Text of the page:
“Remember when songs had chords?” - Tom Bukovac
In Okazaki’s book, he has a section where he charts out all the 3,4,5 note chords that can be played on the guitar. Most of them are things you would be unlikely to come up with on your own and at least for me many of them are essentially unplayable as they require finger gymnastics I’m not capable of.
But I love the idea of using chords off the beaten standard major/minor/seventh path. Plus dissonance (aka tension) is awesome.
So I’ve been hacking at a chord generator in fits and starts for the last year or two. It’s inspired by Okazaki’s idea (and Jenny McLeod’s chromatic maps), but with a couple of modifications. First, it ignores anything with more than a four fret stretch. Second, right now it’s setup to produce 4-note chords with open strings. It’s in a pretty primitive state, but anyone who wants to give it a go is welcome to. To get a new chord, just refresh your browser.
How To Use It
Any way you want. I tend to go fishing for chords. When I find one I like, I sometimes try and use it in some kind of motif which may or may not turn into a piece. Other times, I make a note of it to come back to later. Someday, the app will keep track of that for me.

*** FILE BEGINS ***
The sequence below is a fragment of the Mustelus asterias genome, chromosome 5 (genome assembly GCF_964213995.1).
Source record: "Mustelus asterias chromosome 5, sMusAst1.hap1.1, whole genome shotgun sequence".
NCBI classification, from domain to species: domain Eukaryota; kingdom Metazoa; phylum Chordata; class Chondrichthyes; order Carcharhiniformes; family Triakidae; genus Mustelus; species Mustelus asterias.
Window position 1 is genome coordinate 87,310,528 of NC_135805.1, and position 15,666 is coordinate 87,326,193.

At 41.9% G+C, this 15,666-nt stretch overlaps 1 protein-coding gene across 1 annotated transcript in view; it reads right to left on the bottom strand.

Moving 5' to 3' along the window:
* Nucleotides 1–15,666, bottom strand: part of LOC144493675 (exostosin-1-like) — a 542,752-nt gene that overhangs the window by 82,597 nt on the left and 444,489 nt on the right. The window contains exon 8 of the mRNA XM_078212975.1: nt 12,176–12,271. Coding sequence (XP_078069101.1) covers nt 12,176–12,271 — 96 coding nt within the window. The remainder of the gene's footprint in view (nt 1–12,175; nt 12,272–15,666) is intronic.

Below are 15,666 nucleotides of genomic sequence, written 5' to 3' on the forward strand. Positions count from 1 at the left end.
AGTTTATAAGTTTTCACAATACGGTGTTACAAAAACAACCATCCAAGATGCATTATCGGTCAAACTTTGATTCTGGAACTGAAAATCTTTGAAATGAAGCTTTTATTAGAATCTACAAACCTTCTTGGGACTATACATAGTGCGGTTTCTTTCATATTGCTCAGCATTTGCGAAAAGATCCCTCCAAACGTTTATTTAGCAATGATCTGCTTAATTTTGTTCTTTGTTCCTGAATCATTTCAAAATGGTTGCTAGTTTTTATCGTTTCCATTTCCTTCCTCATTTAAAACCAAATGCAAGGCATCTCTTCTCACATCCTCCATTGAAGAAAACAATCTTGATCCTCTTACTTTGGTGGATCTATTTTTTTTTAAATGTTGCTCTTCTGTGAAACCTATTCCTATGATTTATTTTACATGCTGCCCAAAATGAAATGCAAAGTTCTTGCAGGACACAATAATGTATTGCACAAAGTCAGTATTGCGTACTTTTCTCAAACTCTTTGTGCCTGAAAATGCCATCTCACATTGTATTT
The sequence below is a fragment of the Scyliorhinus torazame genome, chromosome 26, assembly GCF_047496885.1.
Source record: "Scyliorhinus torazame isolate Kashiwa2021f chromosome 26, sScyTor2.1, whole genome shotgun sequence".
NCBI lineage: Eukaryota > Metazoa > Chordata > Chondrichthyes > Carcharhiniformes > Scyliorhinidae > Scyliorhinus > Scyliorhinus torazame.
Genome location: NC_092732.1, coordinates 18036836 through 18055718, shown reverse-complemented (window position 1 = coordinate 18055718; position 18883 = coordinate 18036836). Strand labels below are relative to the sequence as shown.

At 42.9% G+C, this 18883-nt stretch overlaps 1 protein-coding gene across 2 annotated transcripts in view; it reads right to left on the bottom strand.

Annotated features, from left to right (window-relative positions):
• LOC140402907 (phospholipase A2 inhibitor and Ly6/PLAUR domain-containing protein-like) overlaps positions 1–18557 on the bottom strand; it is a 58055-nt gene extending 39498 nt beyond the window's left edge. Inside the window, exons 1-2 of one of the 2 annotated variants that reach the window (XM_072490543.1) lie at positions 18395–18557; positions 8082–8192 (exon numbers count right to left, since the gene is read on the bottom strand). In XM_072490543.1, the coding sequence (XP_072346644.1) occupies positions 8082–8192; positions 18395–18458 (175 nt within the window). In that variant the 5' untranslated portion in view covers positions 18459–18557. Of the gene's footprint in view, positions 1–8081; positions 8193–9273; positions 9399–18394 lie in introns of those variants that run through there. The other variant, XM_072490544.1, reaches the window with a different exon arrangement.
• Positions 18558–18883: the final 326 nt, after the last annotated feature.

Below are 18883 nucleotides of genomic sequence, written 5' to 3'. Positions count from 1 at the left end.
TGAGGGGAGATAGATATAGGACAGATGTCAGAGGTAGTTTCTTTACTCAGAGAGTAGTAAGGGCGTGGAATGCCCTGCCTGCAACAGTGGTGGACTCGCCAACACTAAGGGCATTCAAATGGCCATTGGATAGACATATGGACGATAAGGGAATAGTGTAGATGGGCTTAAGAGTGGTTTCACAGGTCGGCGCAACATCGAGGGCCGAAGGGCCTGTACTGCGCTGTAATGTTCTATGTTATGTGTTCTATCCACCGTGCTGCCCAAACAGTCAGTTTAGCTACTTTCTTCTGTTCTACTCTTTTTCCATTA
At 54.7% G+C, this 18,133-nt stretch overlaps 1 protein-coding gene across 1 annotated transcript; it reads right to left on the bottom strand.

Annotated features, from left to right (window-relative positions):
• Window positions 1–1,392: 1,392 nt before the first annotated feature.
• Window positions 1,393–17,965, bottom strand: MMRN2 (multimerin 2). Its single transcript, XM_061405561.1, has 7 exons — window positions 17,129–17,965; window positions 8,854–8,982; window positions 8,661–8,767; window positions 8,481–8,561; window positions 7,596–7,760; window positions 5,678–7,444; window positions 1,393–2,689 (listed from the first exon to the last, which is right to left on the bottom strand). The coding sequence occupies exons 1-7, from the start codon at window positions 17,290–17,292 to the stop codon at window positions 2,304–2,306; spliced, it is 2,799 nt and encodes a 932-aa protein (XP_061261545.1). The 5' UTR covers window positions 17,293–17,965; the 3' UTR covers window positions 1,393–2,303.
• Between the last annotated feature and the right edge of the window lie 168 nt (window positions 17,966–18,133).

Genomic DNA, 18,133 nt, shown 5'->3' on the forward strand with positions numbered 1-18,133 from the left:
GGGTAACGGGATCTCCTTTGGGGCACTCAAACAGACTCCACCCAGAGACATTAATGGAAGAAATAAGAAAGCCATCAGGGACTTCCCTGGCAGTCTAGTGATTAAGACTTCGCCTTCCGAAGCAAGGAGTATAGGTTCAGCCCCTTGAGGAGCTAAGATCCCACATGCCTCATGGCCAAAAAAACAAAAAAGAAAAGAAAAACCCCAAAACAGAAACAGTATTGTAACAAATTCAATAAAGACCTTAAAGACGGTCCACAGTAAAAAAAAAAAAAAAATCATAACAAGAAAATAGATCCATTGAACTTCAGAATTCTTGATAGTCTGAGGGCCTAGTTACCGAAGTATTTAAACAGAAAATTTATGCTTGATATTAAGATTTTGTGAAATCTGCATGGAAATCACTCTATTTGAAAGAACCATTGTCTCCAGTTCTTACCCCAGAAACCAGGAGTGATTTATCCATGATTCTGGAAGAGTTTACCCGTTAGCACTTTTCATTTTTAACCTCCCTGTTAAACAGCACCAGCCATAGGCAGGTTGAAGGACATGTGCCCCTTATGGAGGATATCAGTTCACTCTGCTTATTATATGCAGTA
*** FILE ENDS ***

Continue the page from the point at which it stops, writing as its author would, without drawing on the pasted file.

The numbers at the top of the fret diagram are the intervals comprising the chord - in this example 3-3-2 means minor third, minor third, second. The note circles use note numbers (starting with C=0), not names (i.e. C#). This may seem weird, but you get used to it. I find it easier. Why is a topic for another post. So in this case 3-3-2 equates to 8-11-2-4. You’ll notice the chord is “upside down” - most generated chords will be. Four note chords constructed from the bottom up that include small intervals are frequently impossible to play because of the stretches required.
The number under the fret diagram is the lowest fretted note, 4 in this example. Open strings are shown to the left of the fretboard.